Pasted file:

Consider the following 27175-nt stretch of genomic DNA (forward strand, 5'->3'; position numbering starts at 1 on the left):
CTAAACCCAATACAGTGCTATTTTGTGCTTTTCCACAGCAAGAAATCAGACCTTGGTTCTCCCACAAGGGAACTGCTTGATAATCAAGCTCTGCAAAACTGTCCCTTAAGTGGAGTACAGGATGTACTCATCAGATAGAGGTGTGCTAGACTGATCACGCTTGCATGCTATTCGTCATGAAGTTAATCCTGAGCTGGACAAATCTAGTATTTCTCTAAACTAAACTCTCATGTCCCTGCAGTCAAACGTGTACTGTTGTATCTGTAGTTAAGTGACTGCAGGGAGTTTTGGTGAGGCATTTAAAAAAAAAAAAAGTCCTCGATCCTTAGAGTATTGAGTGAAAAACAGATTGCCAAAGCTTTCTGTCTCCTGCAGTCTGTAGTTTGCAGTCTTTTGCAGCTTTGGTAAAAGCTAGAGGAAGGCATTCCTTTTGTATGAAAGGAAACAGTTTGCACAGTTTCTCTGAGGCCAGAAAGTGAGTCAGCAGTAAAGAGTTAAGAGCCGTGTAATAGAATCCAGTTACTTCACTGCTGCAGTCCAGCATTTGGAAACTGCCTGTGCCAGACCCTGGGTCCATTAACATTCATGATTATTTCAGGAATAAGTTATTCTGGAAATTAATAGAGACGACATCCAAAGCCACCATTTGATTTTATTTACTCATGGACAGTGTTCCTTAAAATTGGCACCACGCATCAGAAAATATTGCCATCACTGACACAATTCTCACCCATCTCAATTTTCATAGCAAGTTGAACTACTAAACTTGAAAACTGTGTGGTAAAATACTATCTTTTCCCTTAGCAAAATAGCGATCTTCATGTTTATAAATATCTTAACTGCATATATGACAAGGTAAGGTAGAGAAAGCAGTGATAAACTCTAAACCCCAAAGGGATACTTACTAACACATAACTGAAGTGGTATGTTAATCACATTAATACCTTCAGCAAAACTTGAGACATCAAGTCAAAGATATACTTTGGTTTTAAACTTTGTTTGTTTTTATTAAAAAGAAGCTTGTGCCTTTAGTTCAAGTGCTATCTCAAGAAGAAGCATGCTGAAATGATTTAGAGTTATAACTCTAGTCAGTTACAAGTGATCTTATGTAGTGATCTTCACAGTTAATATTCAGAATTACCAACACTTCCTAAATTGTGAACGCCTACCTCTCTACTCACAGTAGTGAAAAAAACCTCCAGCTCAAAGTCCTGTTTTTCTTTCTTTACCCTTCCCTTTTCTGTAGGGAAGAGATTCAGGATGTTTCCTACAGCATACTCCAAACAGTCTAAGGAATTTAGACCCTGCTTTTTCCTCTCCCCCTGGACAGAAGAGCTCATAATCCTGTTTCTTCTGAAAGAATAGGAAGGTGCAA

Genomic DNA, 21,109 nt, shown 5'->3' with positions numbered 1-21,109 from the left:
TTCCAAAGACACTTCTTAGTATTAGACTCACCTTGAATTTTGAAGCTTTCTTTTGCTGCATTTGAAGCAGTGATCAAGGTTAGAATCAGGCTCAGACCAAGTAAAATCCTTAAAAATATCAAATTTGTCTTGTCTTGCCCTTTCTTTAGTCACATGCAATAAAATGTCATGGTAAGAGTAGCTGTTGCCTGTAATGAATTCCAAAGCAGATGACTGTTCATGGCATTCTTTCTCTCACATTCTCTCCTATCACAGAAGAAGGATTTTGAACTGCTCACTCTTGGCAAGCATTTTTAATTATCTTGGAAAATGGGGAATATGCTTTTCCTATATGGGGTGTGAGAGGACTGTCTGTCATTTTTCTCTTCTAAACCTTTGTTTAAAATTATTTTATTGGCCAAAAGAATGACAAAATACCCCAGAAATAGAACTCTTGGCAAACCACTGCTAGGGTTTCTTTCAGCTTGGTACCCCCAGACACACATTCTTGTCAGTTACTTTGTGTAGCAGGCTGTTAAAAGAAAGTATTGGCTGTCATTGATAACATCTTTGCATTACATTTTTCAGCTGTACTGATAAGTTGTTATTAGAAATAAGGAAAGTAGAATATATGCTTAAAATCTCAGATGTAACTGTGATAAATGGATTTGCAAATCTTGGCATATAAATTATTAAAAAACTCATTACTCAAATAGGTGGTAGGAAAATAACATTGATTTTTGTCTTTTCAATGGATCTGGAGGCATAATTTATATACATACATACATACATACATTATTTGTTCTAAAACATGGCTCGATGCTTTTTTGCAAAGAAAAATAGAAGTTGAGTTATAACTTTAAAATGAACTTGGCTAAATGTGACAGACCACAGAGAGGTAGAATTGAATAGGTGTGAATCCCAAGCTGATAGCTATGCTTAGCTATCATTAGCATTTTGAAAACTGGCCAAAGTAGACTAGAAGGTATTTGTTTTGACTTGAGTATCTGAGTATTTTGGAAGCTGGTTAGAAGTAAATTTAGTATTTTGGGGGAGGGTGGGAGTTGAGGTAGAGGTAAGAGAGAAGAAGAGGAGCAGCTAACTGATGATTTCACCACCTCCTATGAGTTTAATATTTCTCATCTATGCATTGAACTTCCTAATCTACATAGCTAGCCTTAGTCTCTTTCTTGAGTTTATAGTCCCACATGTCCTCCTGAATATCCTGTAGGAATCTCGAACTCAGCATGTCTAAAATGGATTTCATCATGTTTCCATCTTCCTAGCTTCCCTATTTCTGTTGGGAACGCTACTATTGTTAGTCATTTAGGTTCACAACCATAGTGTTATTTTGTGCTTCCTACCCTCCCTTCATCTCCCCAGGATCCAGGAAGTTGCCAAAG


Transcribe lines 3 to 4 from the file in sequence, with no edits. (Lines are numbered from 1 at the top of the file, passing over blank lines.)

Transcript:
Genomic DNA, 21,109 nt, shown 5'->3' with positions numbered 1-21,109 from the left:
TTCCAAAGACACTTCTTAGTATTAGACTCACCTTGAATTTTGAAGCTTTCTTTTGCTGCATTTGAAGCAGTGATCAAGGTTAGAATCAGGCTCAGACCAAGTAAAATCCTTAAAAATATCAAATTTGTCTTGTCTTGCCCTTTCTTTAGTCACATGCAATAAAATGTCATGGTAAGAGTAGCTGTTGCCTGTAATGAATTCCAAAGCAGATGACTGTTCATGGCATTCTTTCTCTCACATTCTCTCCTATCACAGAAGAAGGATTTTGAACTGCTCACTCTTGGCAAGCATTTTTAATTATCTTGGAAAATGGGGAATATGCTTTTCCTATATGGGGTGTGAGAGGACTGTCTGTCATTTTTCTCTTCTAAACCTTTGTTTAAAATTATTTTATTGGCCAAAAGAATGACAAAATACCCCAGAAATAGAACTCTTGGCAAACCACTGCTAGGGTTTCTTTCAGCTTGGTACCCCCAGACACACATTCTTGTCAGTTACTTTGTGTAGCAGGCTGTTAAAAGAAAGTATTGGCTGTCATTGATAACATCTTTGCATTACATTTTTCAGCTGTACTGATAAGTTGTTATTAGAAATAAGGAAAGTAGAATATATGCTTAAAATCTCAGATGTAACTGTGATAAATGGATTTGCAAATCTTGGCATATAAATTATTAAAAAACTCATTACTCAAATAGGTGGTAGGAAAATAACATTGATTTTTGTCTTTTCAATGGATCTGGAGGCATAATTTATATACATACATACATACATACATTATTTGTTCTAAAACATGGCTCGATGCTTTTTTGCAAAGAAAAATAGAAGTTGAGTTATAACTTTAAAATGAACTTGGCTAAATGTGACAGACCACAGAGAGGTAGAATTGAATAGGTGTGAATCCCAAGCTGATAGCTATGCTTAGCTATCATTAGCATTTTGAAAACTGGCCAAAGTAGACTAGAAGGTATTTGTTTTGACTTGAGTATCTGAGTATTTTGGAAGCTGGTTAGAAGTAAATTTAGTATTTTGGGGGAGGGTGGGAGTTGAGGTAGAGGTAAGAGAGAAGAAGAGGAGCAGCTAACTGATGATTTCACCACCTCCTATGAGTTTAATATTTCTCATCTATGCATTGAACTTCCTAATCTACATAGCTAGCCTTAGTCTCTTTCTTGAGTTTATAGTCCCACATGTCCTCCTGAATATCCTGTAGGAATCTCGAACTCAGCATGTCTAAAATGGATTTCATCATGTTTCCATCTTCCTAGCTTCCCTATTTCTGTTGGGAACGCTACTATTGTTAGTCATTTAGGTTCACAACCATAGTGTTATTTTGTGCTTCCTACCCTCCCTTCATCTCCCCAGGATCCAGGAAGTTGCCAAAG